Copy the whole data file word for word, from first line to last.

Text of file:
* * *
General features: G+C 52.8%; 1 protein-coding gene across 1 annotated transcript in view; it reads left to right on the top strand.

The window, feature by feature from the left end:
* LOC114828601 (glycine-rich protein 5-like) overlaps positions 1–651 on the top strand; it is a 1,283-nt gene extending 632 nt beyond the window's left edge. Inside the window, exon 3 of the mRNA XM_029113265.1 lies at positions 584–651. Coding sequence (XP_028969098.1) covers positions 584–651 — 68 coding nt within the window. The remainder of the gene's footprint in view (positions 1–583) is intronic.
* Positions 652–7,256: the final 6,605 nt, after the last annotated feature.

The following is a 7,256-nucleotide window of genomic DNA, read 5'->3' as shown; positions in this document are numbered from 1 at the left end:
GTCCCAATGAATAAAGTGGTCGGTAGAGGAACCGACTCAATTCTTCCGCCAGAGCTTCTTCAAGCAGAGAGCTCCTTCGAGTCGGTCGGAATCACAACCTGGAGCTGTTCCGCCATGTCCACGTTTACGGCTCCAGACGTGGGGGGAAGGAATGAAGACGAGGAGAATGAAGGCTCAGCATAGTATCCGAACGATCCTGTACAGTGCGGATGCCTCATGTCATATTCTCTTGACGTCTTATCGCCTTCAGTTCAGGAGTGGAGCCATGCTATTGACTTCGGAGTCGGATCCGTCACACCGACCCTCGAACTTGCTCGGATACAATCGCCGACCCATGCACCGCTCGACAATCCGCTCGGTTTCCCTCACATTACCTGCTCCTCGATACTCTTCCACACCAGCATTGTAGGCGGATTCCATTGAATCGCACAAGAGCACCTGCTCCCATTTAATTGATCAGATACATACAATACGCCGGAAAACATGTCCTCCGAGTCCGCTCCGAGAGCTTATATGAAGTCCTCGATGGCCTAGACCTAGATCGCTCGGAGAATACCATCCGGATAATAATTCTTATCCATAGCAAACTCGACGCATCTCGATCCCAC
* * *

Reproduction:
General features: G+C 52.8%; 1 protein-coding gene across 1 annotated transcript in view; it reads left to right on the top strand.

The window, feature by feature from the left end:
* LOC114828601 (glycine-rich protein 5-like) overlaps positions 1–651 on the top strand; it is a 1,283-nt gene extending 632 nt beyond the window's left edge. Inside the window, exon 3 of the mRNA XM_029113265.1 lies at positions 584–651. Coding sequence (XP_028969098.1) covers positions 584–651 — 68 coding nt within the window. The remainder of the gene's footprint in view (positions 1–583) is intronic.
* Positions 652–7,256: the final 6,605 nt, after the last annotated feature.

The following is a 7,256-nucleotide window of genomic DNA, read 5'->3' as shown; positions in this document are numbered from 1 at the left end:
GTCCCAATGAATAAAGTGGTCGGTAGAGGAACCGACTCAATTCTTCCGCCAGAGCTTCTTCAAGCAGAGAGCTCCTTCGAGTCGGTCGGAATCACAACCTGGAGCTGTTCCGCCATGTCCACGTTTACGGCTCCAGACGTGGGGGGAAGGAATGAAGACGAGGAGAATGAAGGCTCAGCATAGTATCCGAACGATCCTGTACAGTGCGGATGCCTCATGTCATATTCTCTTGACGTCTTATCGCCTTCAGTTCAGGAGTGGAGCCATGCTATTGACTTCGGAGTCGGATCCGTCACACCGACCCTCGAACTTGCTCGGATACAATCGCCGACCCATGCACCGCTCGACAATCCGCTCGGTTTCCCTCACATTACCTGCTCCTCGATACTCTTCCACACCAGCATTGTAGGCGGATTCCATTGAATCGCACAAGAGCACCTGCTCCCATTTAATTGATCAGATACATACAATACGCCGGAAAACATGTCCTCCGAGTCCGCTCCGAGAGCTTATATGAAGTCCTCGATGGCCTAGACCTAGATCGCTCGGAGAATACCATCCGGATAATAATTCTTATCCATAGCAAACTCGACGCATCTCGATCCCAC